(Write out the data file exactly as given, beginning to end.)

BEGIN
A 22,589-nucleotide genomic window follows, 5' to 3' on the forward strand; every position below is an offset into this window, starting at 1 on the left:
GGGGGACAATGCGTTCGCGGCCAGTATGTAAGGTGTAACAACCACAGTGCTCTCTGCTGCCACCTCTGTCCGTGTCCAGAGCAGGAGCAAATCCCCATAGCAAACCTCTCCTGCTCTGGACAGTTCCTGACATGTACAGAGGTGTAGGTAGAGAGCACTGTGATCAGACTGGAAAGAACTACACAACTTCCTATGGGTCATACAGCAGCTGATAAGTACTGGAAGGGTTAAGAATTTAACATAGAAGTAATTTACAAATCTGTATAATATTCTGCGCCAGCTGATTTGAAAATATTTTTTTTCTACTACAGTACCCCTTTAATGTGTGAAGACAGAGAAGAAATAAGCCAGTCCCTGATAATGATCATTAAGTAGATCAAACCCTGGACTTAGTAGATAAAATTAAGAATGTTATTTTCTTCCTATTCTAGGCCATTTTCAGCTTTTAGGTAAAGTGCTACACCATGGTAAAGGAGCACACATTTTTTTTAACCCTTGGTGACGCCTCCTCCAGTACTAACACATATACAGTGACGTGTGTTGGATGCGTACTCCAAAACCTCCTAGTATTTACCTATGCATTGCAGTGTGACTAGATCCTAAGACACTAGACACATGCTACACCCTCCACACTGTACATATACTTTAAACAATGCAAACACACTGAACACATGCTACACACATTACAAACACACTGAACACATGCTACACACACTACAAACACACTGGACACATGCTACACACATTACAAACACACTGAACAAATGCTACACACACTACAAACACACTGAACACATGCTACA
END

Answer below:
A 22,589-nucleotide genomic window follows, 5' to 3' on the forward strand; every position below is an offset into this window, starting at 1 on the left:
GGGGGACAATGCGTTCGCGGCCAGTATGTAAGGTGTAACAACCACAGTGCTCTCTGCTGCCACCTCTGTCCGTGTCCAGAGCAGGAGCAAATCCCCATAGCAAACCTCTCCTGCTCTGGACAGTTCCTGACATGTACAGAGGTGTAGGTAGAGAGCACTGTGATCAGACTGGAAAGAACTACACAACTTCCTATGGGTCATACAGCAGCTGATAAGTACTGGAAGGGTTAAGAATTTAACATAGAAGTAATTTACAAATCTGTATAATATTCTGCGCCAGCTGATTTGAAAATATTTTTTTTCTACTACAGTACCCCTTTAATGTGTGAAGACAGAGAAGAAATAAGCCAGTCCCTGATAATGATCATTAAGTAGATCAAACCCTGGACTTAGTAGATAAAATTAAGAATGTTATTTTCTTCCTATTCTAGGCCATTTTCAGCTTTTAGGTAAAGTGCTACACCATGGTAAAGGAGCACACATTTTTTTTAACCCTTGGTGACGCCTCCTCCAGTACTAACACATATACAGTGACGTGTGTTGGATGCGTACTCCAAAACCTCCTAGTATTTACCTATGCATTGCAGTGTGACTAGATCCTAAGACACTAGACACATGCTACACCCTCCACACTGTACATATACTTTAAACAATGCAAACACACTGAACACATGCTACACACATTACAAACACACTGAACACATGCTACACACACTACAAACACACTGGACACATGCTACACACATTACAAACACACTGAACAAATGCTACACACACTACAAACACACTGAACACATGCTACA